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Disaster drill out of Aurora Airport tests emergency radio network
Communication will suffer in most natural disasters. How rescue workers and emergency responders will communicate when something major happens is the point of a statewide exercise of the Civil Air Patrols Oregon Wing Saturday.
Using the scenario of a major earthquake in Oregon as the motivator for a practice exercise, CAP activated its trained teams to assist. A network that CAP maintains of High Frequency (HF) radios and Very High Frequency (VHF) radios was tested vigorously.
Based out of three airports statewide, including Aurora State Airport, aircraft with three-person crews were dispatched mid-morning to various locations. Normal radio systems that depend on our normal telecommunications infrastructure were not used during the exercise. Instead, CAP ground teams and air crews, with radios and some special equipment, provide a flexible mobile radio network that can assist local and state agencies as well as the Federal Emergency Management Agency.
CAP and its volunteer professionals also conduct statewide drills such as this to train for emergencies, to test their readiness and to maintain proficiency. CAP does many missions to assist local, regional and national authorities.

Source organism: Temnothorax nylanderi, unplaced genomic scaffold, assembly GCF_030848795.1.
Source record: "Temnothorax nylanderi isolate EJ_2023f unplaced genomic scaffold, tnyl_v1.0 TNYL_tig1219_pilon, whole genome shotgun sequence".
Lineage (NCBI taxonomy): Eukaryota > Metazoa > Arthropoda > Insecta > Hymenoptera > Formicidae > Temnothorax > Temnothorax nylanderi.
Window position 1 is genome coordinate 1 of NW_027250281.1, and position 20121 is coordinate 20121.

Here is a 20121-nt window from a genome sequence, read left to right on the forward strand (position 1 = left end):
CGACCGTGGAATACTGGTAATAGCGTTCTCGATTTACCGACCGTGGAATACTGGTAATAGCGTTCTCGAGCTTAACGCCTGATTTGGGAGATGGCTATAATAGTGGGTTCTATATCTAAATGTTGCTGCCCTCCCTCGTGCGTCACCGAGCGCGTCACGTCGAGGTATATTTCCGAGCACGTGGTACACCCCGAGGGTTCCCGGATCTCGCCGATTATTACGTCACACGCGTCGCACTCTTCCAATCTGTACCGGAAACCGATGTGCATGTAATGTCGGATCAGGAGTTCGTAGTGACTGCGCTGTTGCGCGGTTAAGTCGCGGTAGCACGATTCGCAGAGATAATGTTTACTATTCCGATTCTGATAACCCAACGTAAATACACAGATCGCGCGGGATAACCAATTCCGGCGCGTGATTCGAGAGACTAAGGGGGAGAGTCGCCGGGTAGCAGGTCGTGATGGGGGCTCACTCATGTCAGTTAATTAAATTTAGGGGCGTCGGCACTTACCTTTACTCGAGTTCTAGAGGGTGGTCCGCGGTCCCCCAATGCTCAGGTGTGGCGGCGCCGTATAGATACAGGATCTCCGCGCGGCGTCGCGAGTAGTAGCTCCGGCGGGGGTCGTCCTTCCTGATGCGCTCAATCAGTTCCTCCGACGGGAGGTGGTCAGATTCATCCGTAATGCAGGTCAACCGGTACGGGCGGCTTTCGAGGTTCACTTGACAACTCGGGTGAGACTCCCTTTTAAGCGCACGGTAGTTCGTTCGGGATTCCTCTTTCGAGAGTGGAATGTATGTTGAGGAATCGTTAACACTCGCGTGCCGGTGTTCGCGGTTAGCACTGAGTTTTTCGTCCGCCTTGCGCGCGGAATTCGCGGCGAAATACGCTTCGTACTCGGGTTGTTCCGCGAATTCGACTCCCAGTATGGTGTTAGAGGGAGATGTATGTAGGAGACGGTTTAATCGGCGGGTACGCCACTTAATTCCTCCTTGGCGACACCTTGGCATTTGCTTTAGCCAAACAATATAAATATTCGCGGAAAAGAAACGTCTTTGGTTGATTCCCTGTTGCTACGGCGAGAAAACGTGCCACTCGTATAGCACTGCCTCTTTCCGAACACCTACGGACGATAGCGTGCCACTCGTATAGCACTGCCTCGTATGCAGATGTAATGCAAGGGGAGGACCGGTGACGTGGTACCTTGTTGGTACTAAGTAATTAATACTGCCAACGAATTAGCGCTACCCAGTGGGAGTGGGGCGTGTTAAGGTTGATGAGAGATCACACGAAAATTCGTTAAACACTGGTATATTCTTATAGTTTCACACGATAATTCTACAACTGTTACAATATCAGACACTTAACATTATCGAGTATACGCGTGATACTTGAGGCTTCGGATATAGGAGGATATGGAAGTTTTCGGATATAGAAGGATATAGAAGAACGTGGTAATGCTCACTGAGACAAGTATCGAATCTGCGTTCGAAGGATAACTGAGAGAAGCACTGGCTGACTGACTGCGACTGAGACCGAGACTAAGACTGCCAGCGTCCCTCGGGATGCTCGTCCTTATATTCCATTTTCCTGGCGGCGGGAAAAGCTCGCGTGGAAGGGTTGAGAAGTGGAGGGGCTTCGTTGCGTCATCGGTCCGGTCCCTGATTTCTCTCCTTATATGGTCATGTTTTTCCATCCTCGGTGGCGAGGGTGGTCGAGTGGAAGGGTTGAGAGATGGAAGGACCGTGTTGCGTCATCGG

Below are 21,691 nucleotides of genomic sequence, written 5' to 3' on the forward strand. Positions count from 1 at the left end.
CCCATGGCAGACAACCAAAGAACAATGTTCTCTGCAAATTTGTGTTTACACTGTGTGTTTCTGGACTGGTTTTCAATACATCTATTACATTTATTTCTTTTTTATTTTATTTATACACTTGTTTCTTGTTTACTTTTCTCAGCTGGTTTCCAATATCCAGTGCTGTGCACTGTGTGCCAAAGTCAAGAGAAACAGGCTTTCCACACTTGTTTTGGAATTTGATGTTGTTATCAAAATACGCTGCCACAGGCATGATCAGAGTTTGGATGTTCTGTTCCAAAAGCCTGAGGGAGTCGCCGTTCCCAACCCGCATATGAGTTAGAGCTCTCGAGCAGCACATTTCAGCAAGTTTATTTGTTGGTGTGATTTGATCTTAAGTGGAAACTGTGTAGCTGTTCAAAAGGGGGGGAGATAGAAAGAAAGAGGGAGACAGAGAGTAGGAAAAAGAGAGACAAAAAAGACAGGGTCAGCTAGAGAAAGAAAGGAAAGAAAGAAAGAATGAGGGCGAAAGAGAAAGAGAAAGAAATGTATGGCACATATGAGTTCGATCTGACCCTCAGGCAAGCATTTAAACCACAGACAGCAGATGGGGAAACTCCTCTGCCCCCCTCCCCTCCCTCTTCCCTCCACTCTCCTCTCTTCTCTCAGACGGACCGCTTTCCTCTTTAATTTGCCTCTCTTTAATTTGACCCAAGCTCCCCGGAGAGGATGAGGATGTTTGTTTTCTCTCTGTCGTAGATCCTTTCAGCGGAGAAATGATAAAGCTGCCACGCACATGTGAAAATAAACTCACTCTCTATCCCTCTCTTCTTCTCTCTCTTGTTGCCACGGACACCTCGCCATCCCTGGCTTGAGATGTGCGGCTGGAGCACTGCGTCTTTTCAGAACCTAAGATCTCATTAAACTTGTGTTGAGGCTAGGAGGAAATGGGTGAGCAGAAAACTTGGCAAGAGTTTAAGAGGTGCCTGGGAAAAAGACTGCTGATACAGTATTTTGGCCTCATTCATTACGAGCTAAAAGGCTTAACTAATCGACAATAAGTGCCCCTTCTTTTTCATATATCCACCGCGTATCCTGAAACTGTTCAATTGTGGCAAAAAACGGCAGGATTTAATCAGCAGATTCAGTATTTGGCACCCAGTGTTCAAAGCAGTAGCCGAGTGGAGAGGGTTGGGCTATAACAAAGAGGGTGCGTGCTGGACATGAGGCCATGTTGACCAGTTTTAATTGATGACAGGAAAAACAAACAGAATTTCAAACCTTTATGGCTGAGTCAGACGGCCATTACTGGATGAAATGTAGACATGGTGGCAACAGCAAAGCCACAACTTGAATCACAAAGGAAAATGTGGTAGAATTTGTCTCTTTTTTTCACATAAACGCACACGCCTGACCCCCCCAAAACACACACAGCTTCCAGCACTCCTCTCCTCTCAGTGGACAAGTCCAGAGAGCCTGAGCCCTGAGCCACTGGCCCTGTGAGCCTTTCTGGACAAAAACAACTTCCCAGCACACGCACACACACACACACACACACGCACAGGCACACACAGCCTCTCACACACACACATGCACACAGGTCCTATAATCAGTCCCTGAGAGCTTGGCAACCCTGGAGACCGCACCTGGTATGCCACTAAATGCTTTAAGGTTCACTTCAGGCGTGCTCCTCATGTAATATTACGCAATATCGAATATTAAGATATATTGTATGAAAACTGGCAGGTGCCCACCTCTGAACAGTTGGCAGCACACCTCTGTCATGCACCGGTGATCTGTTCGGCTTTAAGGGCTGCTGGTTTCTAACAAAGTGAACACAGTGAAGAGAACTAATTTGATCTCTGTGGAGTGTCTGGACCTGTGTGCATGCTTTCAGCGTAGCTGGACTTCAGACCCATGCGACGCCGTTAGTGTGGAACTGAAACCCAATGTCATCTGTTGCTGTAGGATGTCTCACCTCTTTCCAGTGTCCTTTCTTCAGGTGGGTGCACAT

A major earthquake would disrupt electrical power, which will render many normal radio systems inoperable. Standard wired telephones likely will stop working. Cell phone networks will become overloaded. CAP has base stations with backup power, mobile radio repeaters and can dispatch teams in ground vehicles and in aircraft to provide communication links. Often, especially in mountain areas, a high bird aircraft will relay radio messages from an aircraft flying at a lower altitude as well as ground units. The high bird can send and receive radio messages over a greater distance.
The exercise is managed by a CAP member who is trained to be an incident commander according to FEMA standards. The IC is operating a mission base at Aurora State Airport. CAP volunteers, all trained for their roles to FEMA standards, include adults and cadets who serve as mission base staff.
Civil Air Patrol, the official auxiliary of the U.S. Air Force, is a nonprofit organization with 60,000 members nationwide. For more information, visit www.gocivilairpatrol.com.
Information on the Oregon Wing is available at www.orwg.cap.gov.